Sage Is On A Mission To Make Food Labels Smarter

Less confusing, more personalized and interactive food labeling is the worthy mission of a just launched data visualization platform called Sage. The idea spun out of New York-based designer, developer and founder Sam Slover’s personal interest in healthier eating — and thesis on food tracking (in which he totted up the multiple thousands of ingredients he was ingesting from processed foods while still a student, pushing him towards eating more whole foods).

“There’s a big push for data transparency for a certain type of consumer. This tends to be people who care a lot about nutrition, people who care a lot about the environment, and then millennials — younger people seem to care a lot about this issue,” says Slover.

“The thing that we saw was that there’s a certain type of new brand in store — let’s say the Wholefoods type — that actually wants to communicate this sort of information to their customers. And they haven’t ever really had a good tool to do that.”

“The current food label, in pretty much every country, is just a data dump of information. All of the nutrition information is put on the packaging but with no real structure,” he adds, explaining why he thinks food labeling is ripe for upgrading.

Sage is a web app for now, with native iOS and Android apps in the works. It’s basically a database of (currently a “couple of thousand”) food products — built with the crowdsourced help of a team of nutritionists — that users can search to get clearer information about particular food products and individual food ingredients. Clearer thanks in no small part to Slover’s skills as a designer. He’s bootstrapped Sage’s development thus far with the help of some design competition winnings — but says he’ll be looking for a more sustainable source of funding in the future, whether that’s public support (given the scope of current political interest in food labeling and consumer health) or by taking the investor route.

The Sage platform shows visualizations of food product data, breaking out specific ingredients — such as additives and GMOs — to provider clearer indications of when individual products might be a cause for concern (or vice versa). Serving sizes can also be adjusted to more easily customize nutrition data to each individual’s diet. And personal factors such as allergies can be taken into account — to allow problem ingredients to be instantly flagged up.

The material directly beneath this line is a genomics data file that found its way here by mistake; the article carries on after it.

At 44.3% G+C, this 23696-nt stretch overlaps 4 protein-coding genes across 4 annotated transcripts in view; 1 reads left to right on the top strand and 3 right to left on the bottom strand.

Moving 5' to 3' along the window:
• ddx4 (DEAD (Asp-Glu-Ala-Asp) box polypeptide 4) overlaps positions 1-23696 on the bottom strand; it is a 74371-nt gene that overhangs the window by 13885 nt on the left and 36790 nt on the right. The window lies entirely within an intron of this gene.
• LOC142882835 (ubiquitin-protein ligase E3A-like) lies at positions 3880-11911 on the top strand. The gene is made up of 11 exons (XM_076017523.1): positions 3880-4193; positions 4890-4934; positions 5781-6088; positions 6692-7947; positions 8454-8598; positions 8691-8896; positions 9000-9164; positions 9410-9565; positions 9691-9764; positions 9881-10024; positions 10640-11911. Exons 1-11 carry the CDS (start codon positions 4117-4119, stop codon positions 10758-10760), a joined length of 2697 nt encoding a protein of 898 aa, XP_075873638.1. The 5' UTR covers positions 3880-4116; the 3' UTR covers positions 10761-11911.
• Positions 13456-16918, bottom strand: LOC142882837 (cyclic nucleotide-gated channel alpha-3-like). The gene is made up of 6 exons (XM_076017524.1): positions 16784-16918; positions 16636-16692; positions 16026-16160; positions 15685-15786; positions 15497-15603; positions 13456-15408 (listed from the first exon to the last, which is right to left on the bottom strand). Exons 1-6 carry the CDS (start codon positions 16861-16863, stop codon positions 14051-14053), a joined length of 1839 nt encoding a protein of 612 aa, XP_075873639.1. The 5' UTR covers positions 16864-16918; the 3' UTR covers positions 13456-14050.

The platform can also map out where the food and its ingredients have come from geographically — interesting if you want to track ‘food miles’ to lower your carbon footprint.

Sage also lets users create visual collections of food products that might be useful for their specific dietary needs — sort of like Pinterest but with a tighter foodie focused, given the nutrition data inherent on the platform. Slover notes that beta users have created collections such as Diabetes Superfoods and Eating Well While Traveling, for instance.


Sage is not currently offering a way to track your cumulative food/nutritionist intake, albeit that’s something Slover says is part of the “long-term vision”. “That will eventually involve tracking cumulative food intake too (and pulling out interesting insights). But, to do that, first we need to have lots of products in the system, which is why we’ve started with the first approach,” he says.

Building a community of food-conscious individuals is clearly front of mind. As is working with health-conscious food brands. Slover says he’s proritized adding non-processed basic food items, such as fruit and vegetables, to the database of food products powering Sage, followed by products from U.S. food brands Whole Foods and Trader Joe’s — which he reckons will mesh well with a health food conscious early adopter he’s expecting to take to Sage.

Food searches can be done by keyword or brand name (to foreground multiple products) but Slover says he’s eyeing computer vision as a possible route to making product food searches snappier on mobile. “It’s becoming more and more easy for your camera on your phone — you just take a picture, we know what it is, and then we can immediately show you a better label,” he adds.

While Sage is free to use, the aim is to build a business by monetizing down the line. The food consumption data itself is one option. But Slover also sees revenue generation opportunities by working with food retailers to augment the consumer’s shopping experience.

“There’s an interesting opportunity to innovate the in store shopping experience,” he tells TechCrunch. “It turns out there’s a lot of stores and a lot of brands who are thinking about how to give a new type of consumer a better in store shopping experience using new technology. If you think about how you use new technology in a grocery store right now it’s pretty much non-existent. So there is a lot of big brands and well known stores who are actively seeking for ways to give consumers a more unique and personalized experience when they’re shopping — now that everybody does have a computer in their pocket. So those are a lot of the conversations we’re having right now.”

Providing pertinent nutrition notifications to Sage users while they shop via a wearable device like the Apple Watch could be another future possibility. Sage’s incoming native mobile apps will display food label information via cards — a la Google Now.

“As people move more and more to getting bursts of information on things like an Apple Watch cards are the design approach I like for that,” adds Slover.